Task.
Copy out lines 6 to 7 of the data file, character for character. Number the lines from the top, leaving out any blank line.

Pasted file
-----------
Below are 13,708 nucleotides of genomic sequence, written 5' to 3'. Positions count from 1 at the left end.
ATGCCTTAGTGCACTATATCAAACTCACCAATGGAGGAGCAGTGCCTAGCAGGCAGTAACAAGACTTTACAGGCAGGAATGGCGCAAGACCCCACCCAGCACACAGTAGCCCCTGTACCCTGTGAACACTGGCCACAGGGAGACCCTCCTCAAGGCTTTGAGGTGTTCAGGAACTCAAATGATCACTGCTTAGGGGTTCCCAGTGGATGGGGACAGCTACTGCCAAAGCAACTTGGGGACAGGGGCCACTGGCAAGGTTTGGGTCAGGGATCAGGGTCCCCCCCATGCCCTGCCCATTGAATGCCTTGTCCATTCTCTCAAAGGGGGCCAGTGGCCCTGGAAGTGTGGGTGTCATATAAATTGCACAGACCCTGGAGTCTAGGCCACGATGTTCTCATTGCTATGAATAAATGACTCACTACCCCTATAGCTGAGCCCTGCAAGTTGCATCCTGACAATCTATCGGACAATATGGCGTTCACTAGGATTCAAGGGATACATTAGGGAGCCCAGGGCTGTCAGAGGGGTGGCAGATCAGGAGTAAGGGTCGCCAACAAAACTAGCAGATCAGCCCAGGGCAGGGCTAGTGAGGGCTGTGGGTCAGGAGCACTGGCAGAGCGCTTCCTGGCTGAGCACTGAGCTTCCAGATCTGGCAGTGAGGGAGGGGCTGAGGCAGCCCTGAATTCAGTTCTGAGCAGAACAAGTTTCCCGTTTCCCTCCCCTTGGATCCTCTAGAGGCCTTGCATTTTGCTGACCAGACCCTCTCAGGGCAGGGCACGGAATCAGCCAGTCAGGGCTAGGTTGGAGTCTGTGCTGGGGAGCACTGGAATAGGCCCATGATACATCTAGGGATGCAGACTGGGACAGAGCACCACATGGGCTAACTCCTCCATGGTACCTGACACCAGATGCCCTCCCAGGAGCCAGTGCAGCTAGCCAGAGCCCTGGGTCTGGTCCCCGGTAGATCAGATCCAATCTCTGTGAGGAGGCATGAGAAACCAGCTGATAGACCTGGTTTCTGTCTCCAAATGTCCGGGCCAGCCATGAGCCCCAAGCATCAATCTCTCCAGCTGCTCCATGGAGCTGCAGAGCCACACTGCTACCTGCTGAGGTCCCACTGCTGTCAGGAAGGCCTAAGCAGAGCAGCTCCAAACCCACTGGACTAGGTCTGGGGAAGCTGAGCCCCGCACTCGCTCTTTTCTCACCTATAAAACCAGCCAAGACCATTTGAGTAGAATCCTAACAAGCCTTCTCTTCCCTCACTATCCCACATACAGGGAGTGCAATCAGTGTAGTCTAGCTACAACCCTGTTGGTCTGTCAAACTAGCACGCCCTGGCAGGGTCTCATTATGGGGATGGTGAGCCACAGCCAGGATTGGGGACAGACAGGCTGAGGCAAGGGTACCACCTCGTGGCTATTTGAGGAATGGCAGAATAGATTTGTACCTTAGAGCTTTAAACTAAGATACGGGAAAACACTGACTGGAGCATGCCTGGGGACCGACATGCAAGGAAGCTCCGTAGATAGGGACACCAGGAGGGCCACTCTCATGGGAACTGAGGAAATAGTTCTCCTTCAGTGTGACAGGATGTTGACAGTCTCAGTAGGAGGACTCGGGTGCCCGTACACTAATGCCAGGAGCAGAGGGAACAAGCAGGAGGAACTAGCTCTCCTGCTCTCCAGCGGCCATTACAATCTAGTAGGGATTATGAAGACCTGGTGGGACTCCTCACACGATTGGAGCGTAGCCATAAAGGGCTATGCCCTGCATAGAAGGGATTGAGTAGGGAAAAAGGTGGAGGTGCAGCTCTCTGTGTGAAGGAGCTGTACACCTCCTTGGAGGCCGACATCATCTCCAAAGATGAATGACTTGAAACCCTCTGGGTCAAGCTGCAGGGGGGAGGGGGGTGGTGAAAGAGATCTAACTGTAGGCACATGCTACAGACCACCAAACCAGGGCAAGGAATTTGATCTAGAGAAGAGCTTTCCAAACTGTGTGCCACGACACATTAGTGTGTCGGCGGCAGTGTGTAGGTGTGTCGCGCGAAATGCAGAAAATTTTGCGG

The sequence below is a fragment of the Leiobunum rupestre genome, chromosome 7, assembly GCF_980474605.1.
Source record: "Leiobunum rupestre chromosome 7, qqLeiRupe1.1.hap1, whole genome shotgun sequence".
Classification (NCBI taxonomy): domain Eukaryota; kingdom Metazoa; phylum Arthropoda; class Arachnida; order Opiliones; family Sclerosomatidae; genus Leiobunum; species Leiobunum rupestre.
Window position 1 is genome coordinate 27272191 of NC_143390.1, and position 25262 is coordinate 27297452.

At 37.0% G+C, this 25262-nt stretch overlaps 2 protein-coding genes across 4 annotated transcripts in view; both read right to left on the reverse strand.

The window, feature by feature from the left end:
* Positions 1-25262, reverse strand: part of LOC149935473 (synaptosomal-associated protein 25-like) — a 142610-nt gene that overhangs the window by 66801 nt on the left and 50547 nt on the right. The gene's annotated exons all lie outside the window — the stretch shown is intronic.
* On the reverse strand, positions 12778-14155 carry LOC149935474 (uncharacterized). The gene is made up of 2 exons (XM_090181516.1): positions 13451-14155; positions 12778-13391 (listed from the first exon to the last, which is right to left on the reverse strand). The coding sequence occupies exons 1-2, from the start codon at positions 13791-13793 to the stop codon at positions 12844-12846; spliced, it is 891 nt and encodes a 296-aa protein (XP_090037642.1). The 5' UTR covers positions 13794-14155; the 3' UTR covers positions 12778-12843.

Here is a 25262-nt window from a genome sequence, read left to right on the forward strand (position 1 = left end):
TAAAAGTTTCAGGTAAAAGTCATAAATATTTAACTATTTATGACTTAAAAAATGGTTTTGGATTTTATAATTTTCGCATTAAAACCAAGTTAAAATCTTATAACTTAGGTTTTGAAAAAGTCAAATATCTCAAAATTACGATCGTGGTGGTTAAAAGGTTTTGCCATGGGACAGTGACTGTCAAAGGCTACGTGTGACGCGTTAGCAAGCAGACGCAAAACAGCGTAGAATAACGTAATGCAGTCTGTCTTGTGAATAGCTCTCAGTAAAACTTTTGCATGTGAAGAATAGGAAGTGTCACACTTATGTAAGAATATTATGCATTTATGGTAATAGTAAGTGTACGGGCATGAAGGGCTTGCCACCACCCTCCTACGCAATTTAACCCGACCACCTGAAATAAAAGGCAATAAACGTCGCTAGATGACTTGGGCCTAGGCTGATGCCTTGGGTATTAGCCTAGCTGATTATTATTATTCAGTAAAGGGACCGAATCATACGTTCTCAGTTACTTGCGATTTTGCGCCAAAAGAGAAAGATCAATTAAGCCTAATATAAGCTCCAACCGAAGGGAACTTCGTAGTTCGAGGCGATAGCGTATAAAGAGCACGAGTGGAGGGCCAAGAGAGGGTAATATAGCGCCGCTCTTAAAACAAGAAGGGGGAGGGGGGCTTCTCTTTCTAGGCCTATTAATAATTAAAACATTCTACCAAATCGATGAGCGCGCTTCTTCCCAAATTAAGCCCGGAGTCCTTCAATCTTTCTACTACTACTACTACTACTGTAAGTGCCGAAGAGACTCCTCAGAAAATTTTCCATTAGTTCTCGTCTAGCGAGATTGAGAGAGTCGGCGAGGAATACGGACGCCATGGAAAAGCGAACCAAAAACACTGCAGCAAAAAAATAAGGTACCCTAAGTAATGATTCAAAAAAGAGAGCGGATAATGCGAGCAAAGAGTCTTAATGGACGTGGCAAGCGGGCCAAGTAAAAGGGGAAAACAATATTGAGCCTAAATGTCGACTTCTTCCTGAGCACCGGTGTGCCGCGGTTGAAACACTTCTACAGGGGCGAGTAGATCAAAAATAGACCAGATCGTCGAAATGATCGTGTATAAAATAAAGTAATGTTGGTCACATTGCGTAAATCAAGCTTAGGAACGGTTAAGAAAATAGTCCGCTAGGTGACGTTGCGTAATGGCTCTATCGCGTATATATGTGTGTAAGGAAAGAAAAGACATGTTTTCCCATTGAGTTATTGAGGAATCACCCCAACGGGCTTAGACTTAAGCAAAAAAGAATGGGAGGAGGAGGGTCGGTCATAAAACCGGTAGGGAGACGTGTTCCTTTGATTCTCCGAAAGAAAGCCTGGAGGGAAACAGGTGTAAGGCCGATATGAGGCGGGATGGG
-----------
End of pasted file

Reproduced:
Window position 1 is genome coordinate 27272191 of NC_143390.1, and position 25262 is coordinate 27297452.

At 37.0% G+C, this 25262-nt stretch overlaps 2 protein-coding genes across 4 annotated transcripts in view; both read right to left on the reverse strand.